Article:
“All the President’s Men” is an exciting film, cherished for the way it captures important moments not just in history – but also journalism.
This was no accident. The movie opens with an extreme close-up of a typewriter key striking a page. It’s typing June 17, 1972 – the date of the break-in to the Watergate hotel. The scene signals that this movie will be the story of the reporters, but the magnified sound of the typewriter implies its central message: that the simple events it depicts will rock the nation.
President Nixon’s scandal eventually consumed America’s attention throughout 1974, with revelations of secret White House tapes and Nixon’s controversial firing of the special prosecutor. Nixon’s resignation that August lends every scene in this movie an irony and an impact. When Dustin Hoffman first appears as Carl Bernstein, he’s being scolded by an editor for being behind on his deadlines, and Woodward is chastised for not knowing the title of Presidential counsel Chuck Colson.
The two reporters are shown as ordinary people, doing their jobs, only gradually becoming aware that there’s a large and sinister conspiracy within the government. And many more ordinary Americans are involved in exposing the secret – the editors, the newspaper’s owner, and their many sources. (Jason Robards even won an Oscar for his role as their editor, Ben Bradlee.) There’s something poignant about their interviews with low-level political operatives, many of whom know only parts of the story and are genuinely disturbed by the allegations of wrong-doing.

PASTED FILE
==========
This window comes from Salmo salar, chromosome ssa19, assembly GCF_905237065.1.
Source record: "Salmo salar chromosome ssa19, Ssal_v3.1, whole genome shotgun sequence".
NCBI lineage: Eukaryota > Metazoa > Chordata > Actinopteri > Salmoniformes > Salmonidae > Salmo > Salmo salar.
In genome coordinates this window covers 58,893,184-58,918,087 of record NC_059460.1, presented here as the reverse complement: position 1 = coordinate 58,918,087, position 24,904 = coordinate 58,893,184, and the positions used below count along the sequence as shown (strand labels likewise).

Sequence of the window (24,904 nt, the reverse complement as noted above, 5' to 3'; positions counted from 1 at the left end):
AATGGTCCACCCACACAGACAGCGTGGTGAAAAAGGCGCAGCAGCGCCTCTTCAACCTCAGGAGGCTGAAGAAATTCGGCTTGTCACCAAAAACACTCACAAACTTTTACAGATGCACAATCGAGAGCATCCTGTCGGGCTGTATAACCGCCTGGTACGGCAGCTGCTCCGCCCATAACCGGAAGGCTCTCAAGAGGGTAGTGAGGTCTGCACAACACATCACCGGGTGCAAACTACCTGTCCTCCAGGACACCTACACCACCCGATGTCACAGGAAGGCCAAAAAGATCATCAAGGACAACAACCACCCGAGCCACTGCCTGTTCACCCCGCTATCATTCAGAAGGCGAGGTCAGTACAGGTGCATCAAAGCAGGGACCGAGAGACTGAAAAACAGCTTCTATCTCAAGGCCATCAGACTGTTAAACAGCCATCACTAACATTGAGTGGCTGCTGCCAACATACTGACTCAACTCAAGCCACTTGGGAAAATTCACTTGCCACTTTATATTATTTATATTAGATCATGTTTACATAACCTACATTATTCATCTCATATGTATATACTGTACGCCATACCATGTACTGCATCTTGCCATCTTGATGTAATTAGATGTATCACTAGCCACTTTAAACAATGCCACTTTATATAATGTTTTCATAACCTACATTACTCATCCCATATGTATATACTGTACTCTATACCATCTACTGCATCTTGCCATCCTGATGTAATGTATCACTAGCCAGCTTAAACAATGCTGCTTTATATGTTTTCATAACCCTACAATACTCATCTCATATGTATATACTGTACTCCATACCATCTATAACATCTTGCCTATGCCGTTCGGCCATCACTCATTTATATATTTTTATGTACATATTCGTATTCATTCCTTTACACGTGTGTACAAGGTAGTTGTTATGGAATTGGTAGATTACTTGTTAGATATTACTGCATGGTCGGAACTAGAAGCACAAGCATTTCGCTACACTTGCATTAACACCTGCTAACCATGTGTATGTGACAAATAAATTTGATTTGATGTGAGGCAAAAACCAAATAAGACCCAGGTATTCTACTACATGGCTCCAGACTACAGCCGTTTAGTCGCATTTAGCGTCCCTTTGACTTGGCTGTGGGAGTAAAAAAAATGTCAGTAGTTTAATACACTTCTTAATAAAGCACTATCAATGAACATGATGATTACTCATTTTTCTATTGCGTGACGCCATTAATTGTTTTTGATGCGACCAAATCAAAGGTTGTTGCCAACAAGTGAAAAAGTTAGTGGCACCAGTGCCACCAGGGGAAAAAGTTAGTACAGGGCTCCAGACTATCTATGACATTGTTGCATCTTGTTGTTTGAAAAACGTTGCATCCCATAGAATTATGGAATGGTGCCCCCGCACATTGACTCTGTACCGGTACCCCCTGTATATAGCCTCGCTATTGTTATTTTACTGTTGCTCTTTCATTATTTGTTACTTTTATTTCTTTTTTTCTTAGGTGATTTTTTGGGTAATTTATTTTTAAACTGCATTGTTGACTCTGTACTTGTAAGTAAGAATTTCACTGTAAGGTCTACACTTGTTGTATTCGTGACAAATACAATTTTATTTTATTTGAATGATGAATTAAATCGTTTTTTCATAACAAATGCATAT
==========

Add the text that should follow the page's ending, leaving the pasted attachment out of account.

Nixon’s White House officials deny the story – or at least, parts of it, and the stonewalling creates part of the movie’s tension. How confident are the editors at the Washington Post in the face of these denials? The two reporters continue digging, interviewing major party officials and minor ones. (At one point they even review hundreds of slips showing books checked out from libraries). But the edges of the criminal conspiracy remain tantalizing fierce in their denials.
When Bob Woodward asked with distracted curiosity why Howard Hunt’s phone number was in the pocket of one of the Watergate burglars, Hunt replies “Good god” – but then refuses to talk. And a phone call for a comment from Attorney General John Mitchell leads to a strangely angry threat against Washington Post publisher Katherine Graham. Even their chief source, codenamed “Deep Throat,” insists on meeting late at night in a dark parking garage. And he’s also refusing to tell everything he knows.
The interviews continue, the reporters still unsure of exactly what they’ve discovered. The slow revealing is almost cathartic, since the movie was released in 1976, within two years of Nixon’s resignation. (The producers even brought in the original guard from the Watergate hotel to recreate the moment when he began suspecting the burglars.) One shot shows a crowd on TV chanting “Four more years” as Nixon wins the nomination at the 1972 Republican convention. The camera pans back to reveal Bob Woodward, still working on his next story.
The screenplay won an Oscar, and the film was nominated for seven others (including best picture). It recreates the ordinary investigation behind an extraordinary crime, confining its dramatic speeches to a few key scenes. (“Nothing’s riding on this,” editor Ben Bradlee says towards the end, “except the first amendment to the Constitution, freedom of the press, and maybe the future of the country.”) The truth remains complicated and muddled – but eventually the pieces fall into place.
“The truth is, these are not very bright guys,” Deep Throat says sardonically, “and things got out of hand.” Woodward presses him angrily for more information, until finally his crucial source complies.
“Get out your notebook,” Deep Throat replies. “There’s more…”